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garden worthy wild flowers question

Posted by helenh z6 MO (My Page) on
Sun, Sep 7, 08 at 15:42

What wild flowers have you planted that look good in the garden? I am thinking of ordering Rudbeckia subtomentosa seed, sweet coneflower, because the description says it is fragrant. I have wild brown eyed susans all over growing wild. Is this fragrant enough for me to notice? Also how about liatris and echinacea? Which species do you like?


Follow-Up Postings:

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RE: garden worthy wild flowers question

helen, just be sure they don't spread by rhizomes. I have dug up one or two from the fields that I had to get rid of, achillea (white) and snakeroot (that white that is blooming in all the ditches right now), it spreads horribly.

I grow echinacea white swan and a pink one, all from seed.
I have one liatris bought from local nursery and love it.

I have thought about rudbeckia subtomentosa before just never tried it. Let us know how it does for you.


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RE: garden worthy wild flowers question

I grow pink echinacea, and they bloom almost all summer. I use to grow purple liatris. I tried to grow it in the shade...did not work. It likes the sun. Both are drought tolerant.
Ann


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RE: garden worthy wild flowers question

  • Posted by pauln z7B Arkansas (My Page) on
    Mon, Sep 8, 08 at 16:32

R. subtomentosa is one of my all time favorite wildflowers. It blooms later than the regular black eyed susan, and has a cluster of several flowers on one stalk. I transplanted one 20 years ago from a clear cut, and have divided it several times and given it away to many people.

The "sweet" part is from the dying leaves. All summer, there will be a few of these low on the plant. You can pick them and sometimes they will knock you over, other times, not so much. The smell is really pronounced in late autumn when the plant is dying back to the ground. You can pick the stalks and they will perfume an area for years if kept covered. The smell is really nice...pipe tobacco/vanilla/woodsy, not floral at all.

It took me forever to find this flower. When I was younger, a bud and I used to be hiking in the woods and would often exclaim "THERE'S THAT SMELL!!!" We'd stop right there and examine every flower and leaf around to find the mysterious plant we named "Ozark Euphoria". Unfortunately, we didn't think to look at DEAD leaves. I finally stumbled onto this plant when I sat on a shelf bluff right next to one in autumn. It was unmistakable. The flower had passed, but the seed head remained, and I knew it was a Rudbekia. I looked it up in my trusty Steyermark "Flora of Missouri" and voila.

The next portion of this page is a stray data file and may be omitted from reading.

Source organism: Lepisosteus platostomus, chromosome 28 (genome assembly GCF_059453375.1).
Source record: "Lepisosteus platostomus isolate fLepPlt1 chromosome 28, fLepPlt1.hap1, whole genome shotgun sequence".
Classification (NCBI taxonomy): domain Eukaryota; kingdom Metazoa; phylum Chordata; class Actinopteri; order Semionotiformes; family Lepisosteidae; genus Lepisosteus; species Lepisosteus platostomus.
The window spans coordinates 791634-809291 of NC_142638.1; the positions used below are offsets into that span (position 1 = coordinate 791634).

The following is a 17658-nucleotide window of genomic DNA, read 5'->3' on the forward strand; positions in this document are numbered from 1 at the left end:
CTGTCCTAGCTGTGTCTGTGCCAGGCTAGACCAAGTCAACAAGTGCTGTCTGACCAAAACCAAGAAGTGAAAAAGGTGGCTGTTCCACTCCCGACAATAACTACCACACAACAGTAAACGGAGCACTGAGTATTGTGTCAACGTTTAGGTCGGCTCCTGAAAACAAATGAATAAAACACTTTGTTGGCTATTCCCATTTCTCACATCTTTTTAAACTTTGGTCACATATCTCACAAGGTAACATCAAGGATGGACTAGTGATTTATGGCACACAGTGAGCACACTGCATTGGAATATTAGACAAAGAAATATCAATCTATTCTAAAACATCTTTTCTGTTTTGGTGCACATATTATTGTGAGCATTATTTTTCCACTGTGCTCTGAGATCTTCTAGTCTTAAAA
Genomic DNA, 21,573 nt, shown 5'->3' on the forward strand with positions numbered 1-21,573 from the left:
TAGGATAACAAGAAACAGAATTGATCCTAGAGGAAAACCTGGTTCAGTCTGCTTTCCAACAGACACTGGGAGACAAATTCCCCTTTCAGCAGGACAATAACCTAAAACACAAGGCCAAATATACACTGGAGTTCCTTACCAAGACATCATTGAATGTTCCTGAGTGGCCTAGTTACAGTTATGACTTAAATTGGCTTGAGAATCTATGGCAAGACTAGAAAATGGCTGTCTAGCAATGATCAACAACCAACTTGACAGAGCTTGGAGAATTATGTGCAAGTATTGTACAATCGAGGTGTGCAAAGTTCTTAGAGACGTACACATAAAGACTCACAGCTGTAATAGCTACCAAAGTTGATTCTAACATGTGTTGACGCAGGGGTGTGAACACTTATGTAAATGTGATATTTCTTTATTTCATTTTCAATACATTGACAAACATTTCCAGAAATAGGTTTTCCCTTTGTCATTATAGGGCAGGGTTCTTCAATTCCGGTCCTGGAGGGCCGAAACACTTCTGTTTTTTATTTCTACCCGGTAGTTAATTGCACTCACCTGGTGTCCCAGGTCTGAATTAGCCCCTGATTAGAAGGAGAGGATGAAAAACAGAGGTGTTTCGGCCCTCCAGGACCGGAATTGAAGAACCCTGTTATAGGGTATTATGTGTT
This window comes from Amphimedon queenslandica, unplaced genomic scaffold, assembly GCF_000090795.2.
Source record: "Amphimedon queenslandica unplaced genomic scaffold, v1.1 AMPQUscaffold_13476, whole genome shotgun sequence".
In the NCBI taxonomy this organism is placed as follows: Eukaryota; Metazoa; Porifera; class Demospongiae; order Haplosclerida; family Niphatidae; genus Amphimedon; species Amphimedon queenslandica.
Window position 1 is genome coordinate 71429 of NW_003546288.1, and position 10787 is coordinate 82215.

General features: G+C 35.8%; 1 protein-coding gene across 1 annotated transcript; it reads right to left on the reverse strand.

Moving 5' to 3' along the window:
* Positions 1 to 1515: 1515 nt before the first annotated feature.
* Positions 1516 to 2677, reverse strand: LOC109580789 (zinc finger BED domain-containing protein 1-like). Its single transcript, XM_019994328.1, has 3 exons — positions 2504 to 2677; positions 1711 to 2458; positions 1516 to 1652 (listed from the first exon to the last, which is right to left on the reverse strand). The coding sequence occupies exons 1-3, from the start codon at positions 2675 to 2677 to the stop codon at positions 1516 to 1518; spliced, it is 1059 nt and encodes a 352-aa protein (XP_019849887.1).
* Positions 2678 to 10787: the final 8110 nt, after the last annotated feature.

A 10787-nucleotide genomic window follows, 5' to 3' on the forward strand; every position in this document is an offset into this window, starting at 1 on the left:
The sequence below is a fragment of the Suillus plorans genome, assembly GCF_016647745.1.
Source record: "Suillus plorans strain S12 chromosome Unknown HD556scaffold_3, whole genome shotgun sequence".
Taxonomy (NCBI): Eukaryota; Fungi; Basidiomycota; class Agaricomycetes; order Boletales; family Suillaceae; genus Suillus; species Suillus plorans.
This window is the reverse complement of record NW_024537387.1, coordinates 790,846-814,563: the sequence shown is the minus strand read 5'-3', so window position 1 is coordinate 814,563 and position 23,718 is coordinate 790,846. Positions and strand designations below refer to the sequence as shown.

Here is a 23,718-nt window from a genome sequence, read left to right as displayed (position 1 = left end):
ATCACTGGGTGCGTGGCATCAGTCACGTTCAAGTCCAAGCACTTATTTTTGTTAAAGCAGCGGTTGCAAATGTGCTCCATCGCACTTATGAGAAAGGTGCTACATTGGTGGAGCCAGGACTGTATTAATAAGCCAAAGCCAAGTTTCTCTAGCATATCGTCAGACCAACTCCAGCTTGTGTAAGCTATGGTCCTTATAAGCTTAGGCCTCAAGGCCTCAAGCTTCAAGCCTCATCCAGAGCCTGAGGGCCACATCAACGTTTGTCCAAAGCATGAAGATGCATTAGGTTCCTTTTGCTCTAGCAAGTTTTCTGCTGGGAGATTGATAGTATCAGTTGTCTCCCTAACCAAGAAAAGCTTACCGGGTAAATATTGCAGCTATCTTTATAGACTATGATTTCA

I've never had any luck growing it from seed. However, I've only scattered them about willy-nilly. They do not come up like echinacea do. Perhaps something more scientific and purposefull. I have only seen them for sale at www.pineridgegardens.com. They will mail-order them to you.

Other choices to consider:
Echinacea is really easy and spreads from seed very well. They do a big flush of flowers and then some scattered ones throughout the season.
Columbine is beautiful in flower and foliage. This also spreads easily from seed, and may even hybridize.
Coreopsis is easy and carefree.
Liatrus I have not had much luck with. I think I don't water enough.
I'm a big fan of the Aster 'fanny'. It blooms late (mid Oct) and does so for a long time. This is also a spreader with tillers. I haven't noticed any seed spread.
Some of the goldenrods are really nice. I like the shorter ones, but don't have species or cultivar names to pass along.
Don't forget about Asclepias -butterfly weed.
I'd love to grow ironweed, but think I'm too dry for that.
Same thing for Joe Pie Weed.

Also, think about your Spring Ephemerals such as trout lily, blood root, jack in the pulpit, and dutchman's breeches. They're really nice in a woodland setting and do their thing early and go dormant by early summer.


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RE: garden worthy wild flowers question

I will have to order this plant. Your description sounds great to me. Thanks, I also have a Steyermark Flora of MO. My teacher, Dr Redfern of Springfield MO, felt a little guilty about making us buy it as a text book, but I have had it 40 years and still use it. Keep coming to this forum, please.


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RE: garden worthy wild flowers question

I planted several wildflowers 2 years ago, the sunflower
was so pretty and bloomed good, then started spreading, so
got rid of it , also got some yarrow, it is doing good but
have not noticed any scent. I have a 'Blazing star'(leatris) got at a nursery and it is 3 years old, and I like it, needs a ring , grows tall. But again it does'nt